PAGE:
Workers Shortly before the Completion of a New Section of the Reich Autobahn (1936)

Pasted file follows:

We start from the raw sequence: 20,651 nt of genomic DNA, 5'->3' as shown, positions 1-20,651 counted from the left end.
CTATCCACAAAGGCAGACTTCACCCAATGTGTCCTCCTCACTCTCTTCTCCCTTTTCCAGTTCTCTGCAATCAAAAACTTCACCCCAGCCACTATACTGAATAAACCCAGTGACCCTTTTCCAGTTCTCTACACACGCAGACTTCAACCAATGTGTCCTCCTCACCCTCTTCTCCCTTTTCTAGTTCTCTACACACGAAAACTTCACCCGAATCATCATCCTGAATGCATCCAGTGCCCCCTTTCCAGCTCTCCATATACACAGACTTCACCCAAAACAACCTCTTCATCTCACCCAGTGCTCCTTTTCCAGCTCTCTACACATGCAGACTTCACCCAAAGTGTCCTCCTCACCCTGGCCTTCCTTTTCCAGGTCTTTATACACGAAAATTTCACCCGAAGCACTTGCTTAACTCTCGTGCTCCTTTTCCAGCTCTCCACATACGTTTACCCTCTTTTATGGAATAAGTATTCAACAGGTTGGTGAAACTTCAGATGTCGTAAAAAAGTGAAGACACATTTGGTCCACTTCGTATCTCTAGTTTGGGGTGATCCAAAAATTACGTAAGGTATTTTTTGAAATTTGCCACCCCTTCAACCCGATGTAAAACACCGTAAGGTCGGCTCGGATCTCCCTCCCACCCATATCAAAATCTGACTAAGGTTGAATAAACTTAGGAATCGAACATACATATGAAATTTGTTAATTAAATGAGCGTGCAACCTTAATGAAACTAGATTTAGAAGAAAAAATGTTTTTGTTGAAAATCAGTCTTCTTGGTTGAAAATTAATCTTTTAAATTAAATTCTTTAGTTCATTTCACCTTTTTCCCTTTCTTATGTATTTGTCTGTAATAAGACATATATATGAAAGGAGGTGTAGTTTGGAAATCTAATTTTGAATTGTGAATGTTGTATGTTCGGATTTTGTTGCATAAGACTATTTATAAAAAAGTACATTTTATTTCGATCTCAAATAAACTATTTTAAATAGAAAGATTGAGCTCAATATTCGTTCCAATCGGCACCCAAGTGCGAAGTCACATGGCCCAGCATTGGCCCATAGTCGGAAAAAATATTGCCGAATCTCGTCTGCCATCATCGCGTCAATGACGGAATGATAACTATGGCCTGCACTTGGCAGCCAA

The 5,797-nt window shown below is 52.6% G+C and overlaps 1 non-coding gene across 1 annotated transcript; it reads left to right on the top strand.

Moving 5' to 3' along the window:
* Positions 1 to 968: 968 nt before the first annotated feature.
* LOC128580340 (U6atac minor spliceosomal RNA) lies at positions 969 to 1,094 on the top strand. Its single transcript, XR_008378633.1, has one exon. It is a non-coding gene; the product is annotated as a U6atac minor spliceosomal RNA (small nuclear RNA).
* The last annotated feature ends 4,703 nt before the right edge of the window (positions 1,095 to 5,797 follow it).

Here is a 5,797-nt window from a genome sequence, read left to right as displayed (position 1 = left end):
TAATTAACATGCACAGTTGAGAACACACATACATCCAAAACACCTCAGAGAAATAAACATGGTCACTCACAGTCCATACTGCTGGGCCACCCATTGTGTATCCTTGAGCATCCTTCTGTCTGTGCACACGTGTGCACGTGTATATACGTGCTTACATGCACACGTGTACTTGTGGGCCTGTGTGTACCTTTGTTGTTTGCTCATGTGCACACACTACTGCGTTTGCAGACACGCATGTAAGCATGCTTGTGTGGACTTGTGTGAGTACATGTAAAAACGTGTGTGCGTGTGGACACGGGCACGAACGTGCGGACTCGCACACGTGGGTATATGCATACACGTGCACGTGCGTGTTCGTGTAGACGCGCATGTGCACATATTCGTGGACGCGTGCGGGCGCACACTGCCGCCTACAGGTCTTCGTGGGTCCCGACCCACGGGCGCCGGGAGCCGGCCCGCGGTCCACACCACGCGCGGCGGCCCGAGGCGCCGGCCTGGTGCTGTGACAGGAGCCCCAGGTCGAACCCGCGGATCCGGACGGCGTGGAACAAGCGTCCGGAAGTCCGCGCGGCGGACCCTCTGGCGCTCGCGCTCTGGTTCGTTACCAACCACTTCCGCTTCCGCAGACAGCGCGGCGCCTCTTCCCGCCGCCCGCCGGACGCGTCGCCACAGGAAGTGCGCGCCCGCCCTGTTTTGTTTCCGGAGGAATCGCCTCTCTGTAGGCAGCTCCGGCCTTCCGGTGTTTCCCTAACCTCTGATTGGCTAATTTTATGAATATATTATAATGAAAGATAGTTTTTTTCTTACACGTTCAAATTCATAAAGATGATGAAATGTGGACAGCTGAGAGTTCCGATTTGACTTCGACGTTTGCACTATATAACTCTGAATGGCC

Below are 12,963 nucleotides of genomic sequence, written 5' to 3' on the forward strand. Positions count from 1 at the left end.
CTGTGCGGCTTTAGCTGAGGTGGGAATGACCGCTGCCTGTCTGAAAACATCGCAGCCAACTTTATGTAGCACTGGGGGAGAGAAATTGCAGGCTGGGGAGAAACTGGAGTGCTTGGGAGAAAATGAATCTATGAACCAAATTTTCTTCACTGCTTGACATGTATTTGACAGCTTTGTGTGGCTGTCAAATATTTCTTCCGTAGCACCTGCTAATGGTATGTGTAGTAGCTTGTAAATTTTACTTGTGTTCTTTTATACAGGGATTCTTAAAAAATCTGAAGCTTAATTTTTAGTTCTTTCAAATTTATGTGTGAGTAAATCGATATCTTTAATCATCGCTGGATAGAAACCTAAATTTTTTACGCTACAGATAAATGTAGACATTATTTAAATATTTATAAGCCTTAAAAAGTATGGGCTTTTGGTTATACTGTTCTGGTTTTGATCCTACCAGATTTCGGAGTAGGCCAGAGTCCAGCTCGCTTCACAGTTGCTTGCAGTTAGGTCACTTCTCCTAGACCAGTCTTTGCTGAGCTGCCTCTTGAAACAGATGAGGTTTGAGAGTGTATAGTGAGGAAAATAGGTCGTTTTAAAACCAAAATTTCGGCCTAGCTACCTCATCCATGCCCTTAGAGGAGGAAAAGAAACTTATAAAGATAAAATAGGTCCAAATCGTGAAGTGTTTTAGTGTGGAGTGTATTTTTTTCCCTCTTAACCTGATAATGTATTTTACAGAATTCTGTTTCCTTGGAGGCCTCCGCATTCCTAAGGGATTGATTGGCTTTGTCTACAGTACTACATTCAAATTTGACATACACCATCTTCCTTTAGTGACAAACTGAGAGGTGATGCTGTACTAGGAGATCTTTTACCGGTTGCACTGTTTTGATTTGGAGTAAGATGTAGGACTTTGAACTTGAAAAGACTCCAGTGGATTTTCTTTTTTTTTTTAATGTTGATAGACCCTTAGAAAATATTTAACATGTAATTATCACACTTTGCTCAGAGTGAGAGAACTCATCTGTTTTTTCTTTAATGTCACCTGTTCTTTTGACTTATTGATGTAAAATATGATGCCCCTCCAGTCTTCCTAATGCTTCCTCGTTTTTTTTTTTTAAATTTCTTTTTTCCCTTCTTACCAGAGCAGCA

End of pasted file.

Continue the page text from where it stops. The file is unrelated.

One of the largest Nazi job-creation programs was the construction of the Reich Autobahn network, which began in September 1933. The idea for a country-wide, multi-lane highway system was based on the Italian model. It had already been proposed in Germany in the 1920s, but had not been realized because of the depression. Hitler, a passionate auto fan, revived the project after becoming Reich Chancellor. He named Fritz Todt general inspector of the German highway system and tasked him with developing and implementing plans for the Autobahn network. The project was financed mainly by the Reich Institute for Labor Placement and Unemployment Insurance. In 1936, the number of workers employed on the project reached its highpoint at about 120,000. By 1938, 3,500 kilometers (2,175 miles) of highway had been completed. Hitler himself took part in designing some of the highway sections, bridges, and rest stops. After the war began, highway construction almost came to a complete stop, and many parts of the Autobahn network were not completed until after the war. Today, some historians regard the Autobahn network as the Nazi regime's most enduring propaganda project. Photo by Krupski.